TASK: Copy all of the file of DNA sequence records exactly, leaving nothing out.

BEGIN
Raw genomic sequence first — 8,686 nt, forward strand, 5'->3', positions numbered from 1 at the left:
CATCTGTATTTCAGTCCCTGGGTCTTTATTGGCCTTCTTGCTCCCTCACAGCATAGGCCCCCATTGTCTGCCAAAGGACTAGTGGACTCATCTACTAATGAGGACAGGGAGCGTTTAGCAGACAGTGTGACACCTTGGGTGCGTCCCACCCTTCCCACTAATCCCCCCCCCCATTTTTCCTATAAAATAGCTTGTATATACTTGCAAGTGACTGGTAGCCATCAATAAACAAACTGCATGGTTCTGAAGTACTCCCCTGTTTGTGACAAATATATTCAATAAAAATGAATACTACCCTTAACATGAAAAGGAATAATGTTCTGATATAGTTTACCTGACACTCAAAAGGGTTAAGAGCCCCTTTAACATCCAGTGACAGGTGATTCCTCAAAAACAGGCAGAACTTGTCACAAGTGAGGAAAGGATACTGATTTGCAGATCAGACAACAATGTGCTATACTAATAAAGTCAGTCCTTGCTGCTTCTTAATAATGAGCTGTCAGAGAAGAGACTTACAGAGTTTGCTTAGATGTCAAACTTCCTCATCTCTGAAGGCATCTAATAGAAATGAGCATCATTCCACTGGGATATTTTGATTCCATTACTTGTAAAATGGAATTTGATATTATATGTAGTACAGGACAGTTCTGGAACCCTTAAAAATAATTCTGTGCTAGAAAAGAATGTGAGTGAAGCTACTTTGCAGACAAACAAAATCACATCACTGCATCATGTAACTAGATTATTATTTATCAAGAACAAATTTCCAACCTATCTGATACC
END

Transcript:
Raw genomic sequence first — 8,686 nt, forward strand, 5'->3', positions numbered from 1 at the left:
CATCTGTATTTCAGTCCCTGGGTCTTTATTGGCCTTCTTGCTCCCTCACAGCATAGGCCCCCATTGTCTGCCAAAGGACTAGTGGACTCATCTACTAATGAGGACAGGGAGCGTTTAGCAGACAGTGTGACACCTTGGGTGCGTCCCACCCTTCCCACTAATCCCCCCCCCCATTTTTCCTATAAAATAGCTTGTATATACTTGCAAGTGACTGGTAGCCATCAATAAACAAACTGCATGGTTCTGAAGTACTCCCCTGTTTGTGACAAATATATTCAATAAAAATGAATACTACCCTTAACATGAAAAGGAATAATGTTCTGATATAGTTTACCTGACACTCAAAAGGGTTAAGAGCCCCTTTAACATCCAGTGACAGGTGATTCCTCAAAAACAGGCAGAACTTGTCACAAGTGAGGAAAGGATACTGATTTGCAGATCAGACAACAATGTGCTATACTAATAAAGTCAGTCCTTGCTGCTTCTTAATAATGAGCTGTCAGAGAAGAGACTTACAGAGTTTGCTTAGATGTCAAACTTCCTCATCTCTGAAGGCATCTAATAGAAATGAGCATCATTCCACTGGGATATTTTGATTCCATTACTTGTAAAATGGAATTTGATATTATATGTAGTACAGGACAGTTCTGGAACCCTTAAAAATAATTCTGTGCTAGAAAAGAATGTGAGTGAAGCTACTTTGCAGACAAACAAAATCACATCACTGCATCATGTAACTAGATTATTATTTATCAAGAACAAATTTCCAACCTATCTGATACC